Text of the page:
Calgary’s heavy-handed response to guerrilla gardeners gave a Calgary Herald reporter the best headline quip: “Potato furor makes city hall seem half-baked.”
It seems Donna Clarke decided to turn a vacant lot next to her house into a potato patch. She said she planned to donate the harvest to the food bank. She recruited volunteers. They cleaned up the lot, painted tires for planters, painted the fence in rainbow colors, gathered potatoes, brought in some soil, and started turning the plot into a spud farm.
What the eager gardeners did not do was ask permission. That did not sit well with Alderman John Mar. He was offended to see intruders on private property. So he called the bylaw department.
The incident might have quietly disappeared, but Markham Hislop of Beacon News picked up the story when police and bylaw officers showed up with a warning: 24 hours to remove everything. Other media caught wind of the incident and weighed in.
Bylaw officials contacted the property owner, who was not pleased his weedy empty lot was being taken over without permission. City hall told Clarke to clear out the potato patch. The lot’s owner said the company has plans for the land, though not before the end of potato season. He would not have agreed to the temporary use anyway, which he deemed “inappropriate use of our site.”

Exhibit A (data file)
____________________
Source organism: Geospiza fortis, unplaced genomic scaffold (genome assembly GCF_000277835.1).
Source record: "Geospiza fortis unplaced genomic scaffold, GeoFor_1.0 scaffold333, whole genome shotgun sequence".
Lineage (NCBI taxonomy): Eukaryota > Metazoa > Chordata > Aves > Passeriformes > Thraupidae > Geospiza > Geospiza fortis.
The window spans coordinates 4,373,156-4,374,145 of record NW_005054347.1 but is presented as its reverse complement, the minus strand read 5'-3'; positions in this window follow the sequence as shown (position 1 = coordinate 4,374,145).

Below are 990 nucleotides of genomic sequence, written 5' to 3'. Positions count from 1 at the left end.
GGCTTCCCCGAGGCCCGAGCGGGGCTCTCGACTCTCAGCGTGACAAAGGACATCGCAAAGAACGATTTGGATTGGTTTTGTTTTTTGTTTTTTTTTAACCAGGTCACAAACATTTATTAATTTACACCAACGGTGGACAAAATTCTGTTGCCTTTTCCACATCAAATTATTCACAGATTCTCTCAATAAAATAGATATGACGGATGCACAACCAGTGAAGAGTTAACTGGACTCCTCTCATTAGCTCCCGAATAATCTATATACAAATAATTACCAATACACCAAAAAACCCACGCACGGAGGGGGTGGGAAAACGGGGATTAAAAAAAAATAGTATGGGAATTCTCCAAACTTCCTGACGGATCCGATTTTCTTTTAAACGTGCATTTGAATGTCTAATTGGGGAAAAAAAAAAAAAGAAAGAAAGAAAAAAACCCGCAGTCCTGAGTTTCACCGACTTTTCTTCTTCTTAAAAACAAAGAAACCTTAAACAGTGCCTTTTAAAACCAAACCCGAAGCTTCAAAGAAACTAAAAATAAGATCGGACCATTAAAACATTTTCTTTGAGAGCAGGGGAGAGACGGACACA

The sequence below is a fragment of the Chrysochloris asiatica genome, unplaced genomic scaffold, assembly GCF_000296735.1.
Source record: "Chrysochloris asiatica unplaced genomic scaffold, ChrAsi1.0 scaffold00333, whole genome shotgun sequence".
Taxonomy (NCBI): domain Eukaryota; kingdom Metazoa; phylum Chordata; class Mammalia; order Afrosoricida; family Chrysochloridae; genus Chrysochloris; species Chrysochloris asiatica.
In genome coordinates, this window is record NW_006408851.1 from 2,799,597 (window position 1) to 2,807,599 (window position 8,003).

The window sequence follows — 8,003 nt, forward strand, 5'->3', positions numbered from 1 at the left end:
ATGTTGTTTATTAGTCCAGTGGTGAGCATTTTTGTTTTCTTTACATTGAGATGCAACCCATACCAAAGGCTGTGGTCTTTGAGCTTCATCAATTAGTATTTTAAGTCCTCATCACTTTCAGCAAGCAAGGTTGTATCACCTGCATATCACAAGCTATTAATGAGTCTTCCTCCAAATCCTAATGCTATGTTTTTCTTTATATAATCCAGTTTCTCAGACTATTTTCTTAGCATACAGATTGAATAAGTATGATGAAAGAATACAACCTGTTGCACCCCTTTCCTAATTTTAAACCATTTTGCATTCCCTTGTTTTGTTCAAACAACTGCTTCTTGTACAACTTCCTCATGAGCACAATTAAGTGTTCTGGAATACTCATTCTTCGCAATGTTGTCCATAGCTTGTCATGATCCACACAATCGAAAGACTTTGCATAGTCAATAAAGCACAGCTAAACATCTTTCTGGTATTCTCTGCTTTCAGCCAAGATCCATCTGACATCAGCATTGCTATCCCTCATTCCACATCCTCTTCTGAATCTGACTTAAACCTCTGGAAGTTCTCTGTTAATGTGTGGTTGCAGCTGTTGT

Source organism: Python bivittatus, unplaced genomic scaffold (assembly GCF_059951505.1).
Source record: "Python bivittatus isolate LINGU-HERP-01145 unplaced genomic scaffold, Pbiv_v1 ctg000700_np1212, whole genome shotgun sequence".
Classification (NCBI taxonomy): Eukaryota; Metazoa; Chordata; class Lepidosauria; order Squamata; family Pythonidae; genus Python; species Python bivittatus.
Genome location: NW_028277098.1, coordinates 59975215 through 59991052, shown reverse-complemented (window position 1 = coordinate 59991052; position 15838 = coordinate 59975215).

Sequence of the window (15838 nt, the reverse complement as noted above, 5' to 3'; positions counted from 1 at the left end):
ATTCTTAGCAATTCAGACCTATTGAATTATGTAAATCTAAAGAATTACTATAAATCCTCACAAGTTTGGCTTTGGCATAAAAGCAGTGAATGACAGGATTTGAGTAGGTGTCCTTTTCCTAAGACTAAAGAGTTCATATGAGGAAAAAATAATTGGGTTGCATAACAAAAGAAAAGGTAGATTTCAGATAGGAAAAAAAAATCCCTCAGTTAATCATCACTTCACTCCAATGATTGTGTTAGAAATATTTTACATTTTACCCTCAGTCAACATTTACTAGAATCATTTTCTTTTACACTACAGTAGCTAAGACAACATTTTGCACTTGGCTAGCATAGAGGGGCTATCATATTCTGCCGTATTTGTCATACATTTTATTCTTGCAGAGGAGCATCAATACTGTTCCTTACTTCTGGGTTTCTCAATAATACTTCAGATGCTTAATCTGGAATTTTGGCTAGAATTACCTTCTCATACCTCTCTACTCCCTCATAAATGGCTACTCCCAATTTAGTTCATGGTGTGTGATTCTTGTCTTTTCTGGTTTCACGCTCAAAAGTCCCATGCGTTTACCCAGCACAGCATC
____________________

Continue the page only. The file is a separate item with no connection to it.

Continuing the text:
The Calgary Herald probably got the best last word, as well as the best headline. In an editorial with the title, “Rooting for spud growers,” they wrote:
We think it wouldn’t have hurt anyone to simply turn a blind eye to the illegal spud farm, but that’s easy for us to say. We’re just common-taters.
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